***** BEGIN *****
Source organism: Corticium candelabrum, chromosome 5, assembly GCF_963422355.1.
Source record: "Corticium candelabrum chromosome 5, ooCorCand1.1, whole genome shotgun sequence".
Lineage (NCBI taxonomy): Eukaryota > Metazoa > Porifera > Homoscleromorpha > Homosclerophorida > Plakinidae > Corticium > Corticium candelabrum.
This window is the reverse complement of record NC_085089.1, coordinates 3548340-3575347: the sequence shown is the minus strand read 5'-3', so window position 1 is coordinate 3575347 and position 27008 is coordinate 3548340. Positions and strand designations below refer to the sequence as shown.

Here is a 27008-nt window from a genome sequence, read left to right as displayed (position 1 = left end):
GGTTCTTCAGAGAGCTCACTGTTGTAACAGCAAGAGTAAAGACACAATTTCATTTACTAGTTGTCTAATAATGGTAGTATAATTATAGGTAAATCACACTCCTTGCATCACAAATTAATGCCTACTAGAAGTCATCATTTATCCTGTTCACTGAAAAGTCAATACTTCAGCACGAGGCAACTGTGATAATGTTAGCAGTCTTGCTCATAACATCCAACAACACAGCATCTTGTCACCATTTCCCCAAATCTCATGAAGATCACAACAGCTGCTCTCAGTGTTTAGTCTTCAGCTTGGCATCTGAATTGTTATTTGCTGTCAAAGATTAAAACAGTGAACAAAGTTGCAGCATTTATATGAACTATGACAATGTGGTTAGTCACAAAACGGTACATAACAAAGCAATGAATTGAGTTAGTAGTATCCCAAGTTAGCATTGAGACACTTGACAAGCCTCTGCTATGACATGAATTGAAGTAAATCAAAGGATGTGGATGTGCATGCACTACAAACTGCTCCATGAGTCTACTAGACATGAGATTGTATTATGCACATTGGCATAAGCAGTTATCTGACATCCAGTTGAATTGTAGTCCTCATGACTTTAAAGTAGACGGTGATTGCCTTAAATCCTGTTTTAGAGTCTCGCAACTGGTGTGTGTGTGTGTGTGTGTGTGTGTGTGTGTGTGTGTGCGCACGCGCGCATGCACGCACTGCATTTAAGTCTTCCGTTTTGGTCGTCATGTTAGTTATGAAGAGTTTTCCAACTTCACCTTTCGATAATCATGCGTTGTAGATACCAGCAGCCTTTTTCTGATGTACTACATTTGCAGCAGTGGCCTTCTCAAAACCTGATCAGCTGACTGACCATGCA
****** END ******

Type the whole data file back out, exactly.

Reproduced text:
Source organism: Corticium candelabrum, chromosome 5, assembly GCF_963422355.1.
Source record: "Corticium candelabrum chromosome 5, ooCorCand1.1, whole genome shotgun sequence".
Lineage (NCBI taxonomy): Eukaryota > Metazoa > Porifera > Homoscleromorpha > Homosclerophorida > Plakinidae > Corticium > Corticium candelabrum.
This window is the reverse complement of record NC_085089.1, coordinates 3548340-3575347: the sequence shown is the minus strand read 5'-3', so window position 1 is coordinate 3575347 and position 27008 is coordinate 3548340. Positions and strand designations below refer to the sequence as shown.

Here is a 27008-nt window from a genome sequence, read left to right as displayed (position 1 = left end):
GGTTCTTCAGAGAGCTCACTGTTGTAACAGCAAGAGTAAAGACACAATTTCATTTACTAGTTGTCTAATAATGGTAGTATAATTATAGGTAAATCACACTCCTTGCATCACAAATTAATGCCTACTAGAAGTCATCATTTATCCTGTTCACTGAAAAGTCAATACTTCAGCACGAGGCAACTGTGATAATGTTAGCAGTCTTGCTCATAACATCCAACAACACAGCATCTTGTCACCATTTCCCCAAATCTCATGAAGATCACAACAGCTGCTCTCAGTGTTTAGTCTTCAGCTTGGCATCTGAATTGTTATTTGCTGTCAAAGATTAAAACAGTGAACAAAGTTGCAGCATTTATATGAACTATGACAATGTGGTTAGTCACAAAACGGTACATAACAAAGCAATGAATTGAGTTAGTAGTATCCCAAGTTAGCATTGAGACACTTGACAAGCCTCTGCTATGACATGAATTGAAGTAAATCAAAGGATGTGGATGTGCATGCACTACAAACTGCTCCATGAGTCTACTAGACATGAGATTGTATTATGCACATTGGCATAAGCAGTTATCTGACATCCAGTTGAATTGTAGTCCTCATGACTTTAAAGTAGACGGTGATTGCCTTAAATCCTGTTTTAGAGTCTCGCAACTGGTGTGTGTGTGTGTGTGTGTGTGTGTGTGTGTGTGTGTGCGCACGCGCGCATGCACGCACTGCATTTAAGTCTTCCGTTTTGGTCGTCATGTTAGTTATGAAGAGTTTTCCAACTTCACCTTTCGATAATCATGCGTTGTAGATACCAGCAGCCTTTTTCTGATGTACTACATTTGCAGCAGTGGCCTTCTCAAAACCTGATCAGCTGACTGACCATGCA